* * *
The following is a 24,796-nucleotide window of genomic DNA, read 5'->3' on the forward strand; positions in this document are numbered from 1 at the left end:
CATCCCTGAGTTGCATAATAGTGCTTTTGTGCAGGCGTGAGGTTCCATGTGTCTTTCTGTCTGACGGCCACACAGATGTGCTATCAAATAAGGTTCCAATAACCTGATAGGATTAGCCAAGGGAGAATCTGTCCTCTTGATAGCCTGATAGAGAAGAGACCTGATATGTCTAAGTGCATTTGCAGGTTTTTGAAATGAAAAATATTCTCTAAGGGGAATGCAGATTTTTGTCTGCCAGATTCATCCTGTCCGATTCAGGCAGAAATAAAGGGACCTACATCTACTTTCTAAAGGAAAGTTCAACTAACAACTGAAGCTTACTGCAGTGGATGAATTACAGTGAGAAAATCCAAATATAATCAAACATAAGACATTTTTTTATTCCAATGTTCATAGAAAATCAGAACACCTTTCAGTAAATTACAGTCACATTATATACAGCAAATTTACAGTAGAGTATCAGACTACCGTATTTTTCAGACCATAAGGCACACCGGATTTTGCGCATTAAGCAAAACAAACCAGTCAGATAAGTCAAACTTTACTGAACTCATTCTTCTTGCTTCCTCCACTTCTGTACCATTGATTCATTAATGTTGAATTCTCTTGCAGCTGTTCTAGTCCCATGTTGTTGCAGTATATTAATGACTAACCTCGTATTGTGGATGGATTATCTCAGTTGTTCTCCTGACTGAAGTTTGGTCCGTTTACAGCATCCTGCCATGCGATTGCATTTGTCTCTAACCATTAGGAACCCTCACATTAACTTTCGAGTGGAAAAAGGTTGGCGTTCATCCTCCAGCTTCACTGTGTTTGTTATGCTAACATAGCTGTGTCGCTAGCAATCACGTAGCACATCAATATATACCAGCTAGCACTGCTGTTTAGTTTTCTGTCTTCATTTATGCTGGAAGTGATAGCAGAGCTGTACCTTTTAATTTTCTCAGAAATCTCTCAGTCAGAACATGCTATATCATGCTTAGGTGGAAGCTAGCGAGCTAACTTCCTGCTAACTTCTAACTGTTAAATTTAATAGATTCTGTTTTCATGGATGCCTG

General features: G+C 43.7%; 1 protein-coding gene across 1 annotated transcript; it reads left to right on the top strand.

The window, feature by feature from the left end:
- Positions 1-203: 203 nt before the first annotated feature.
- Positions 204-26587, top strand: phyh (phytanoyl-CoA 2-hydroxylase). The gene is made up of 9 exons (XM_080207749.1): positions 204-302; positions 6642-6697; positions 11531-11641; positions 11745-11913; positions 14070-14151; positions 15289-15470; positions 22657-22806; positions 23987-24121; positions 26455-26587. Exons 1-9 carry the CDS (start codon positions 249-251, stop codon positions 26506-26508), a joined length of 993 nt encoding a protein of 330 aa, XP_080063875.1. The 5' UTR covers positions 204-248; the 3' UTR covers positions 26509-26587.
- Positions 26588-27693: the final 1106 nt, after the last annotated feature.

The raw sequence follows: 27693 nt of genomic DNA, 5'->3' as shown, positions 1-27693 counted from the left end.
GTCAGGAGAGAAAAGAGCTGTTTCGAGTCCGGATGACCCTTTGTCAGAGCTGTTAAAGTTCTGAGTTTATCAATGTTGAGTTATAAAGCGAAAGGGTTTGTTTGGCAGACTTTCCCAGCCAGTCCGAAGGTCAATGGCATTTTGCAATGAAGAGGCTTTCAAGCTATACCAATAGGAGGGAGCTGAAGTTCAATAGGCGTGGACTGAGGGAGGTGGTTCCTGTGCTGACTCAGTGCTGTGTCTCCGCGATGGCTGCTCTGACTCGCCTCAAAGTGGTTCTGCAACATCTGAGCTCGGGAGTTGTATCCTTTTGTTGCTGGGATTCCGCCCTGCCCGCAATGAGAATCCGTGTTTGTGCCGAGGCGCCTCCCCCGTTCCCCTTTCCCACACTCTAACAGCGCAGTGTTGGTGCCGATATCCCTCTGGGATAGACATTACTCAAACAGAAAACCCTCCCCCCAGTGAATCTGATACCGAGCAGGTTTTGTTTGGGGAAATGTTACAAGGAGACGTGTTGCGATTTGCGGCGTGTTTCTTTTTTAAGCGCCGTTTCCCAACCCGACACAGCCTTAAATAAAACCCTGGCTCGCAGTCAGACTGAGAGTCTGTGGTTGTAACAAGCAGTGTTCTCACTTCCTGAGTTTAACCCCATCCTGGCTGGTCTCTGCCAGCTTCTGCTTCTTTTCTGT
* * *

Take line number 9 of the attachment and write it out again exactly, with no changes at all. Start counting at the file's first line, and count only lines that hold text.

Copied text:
GTCAGGAGAGAAAAGAGCTGTTTCGAGTCCGGATGACCCTTTGTCAGAGCTGTTAAAGTTCTGAGTTTATCAATGTTGAGTTATAAAGCGAAAGGGTTTGTTTGGCAGACTTTCCCAGCCAGTCCGAAGGTCAATGGCATTTTGCAATGAAGAGGCTTTCAAGCTATACCAATAGGAGGGAGCTGAAGTTCAATAGGCGTGGACTGAGGGAGGTGGTTCCTGTGCTGACTCAGTGCTGTGTCTCCGCGATGGCTGCTCTGACTCGCCTCAAAGTGGTTCTGCAACATCTGAGCTCGGGAGTTGTATCCTTTTGTTGCTGGGATTCCGCCCTGCCCGCAATGAGAATCCGTGTTTGTGCCGAGGCGCCTCCCCCGTTCCCCTTTCCCACACTCTAACAGCGCAGTGTTGGTGCCGATATCCCTCTGGGATAGACATTACTCAAACAGAAAACCCTCCCCCCAGTGAATCTGATACCGAGCAGGTTTTGTTTGGGGAAATGTTACAAGGAGACGTGTTGCGATTTGCGGCGTGTTTCTTTTTTAAGCGCCGTTTCCCAACCCGACACAGCCTTAAATAAAACCCTGGCTCGCAGTCAGACTGAGAGTCTGTGGTTGTAACAAGCAGTGTTCTCACTTCCTGAGTTTAACCCCATCCTGGCTGGTCTCTGCCAGCTTCTGCTTCTTTTCTGT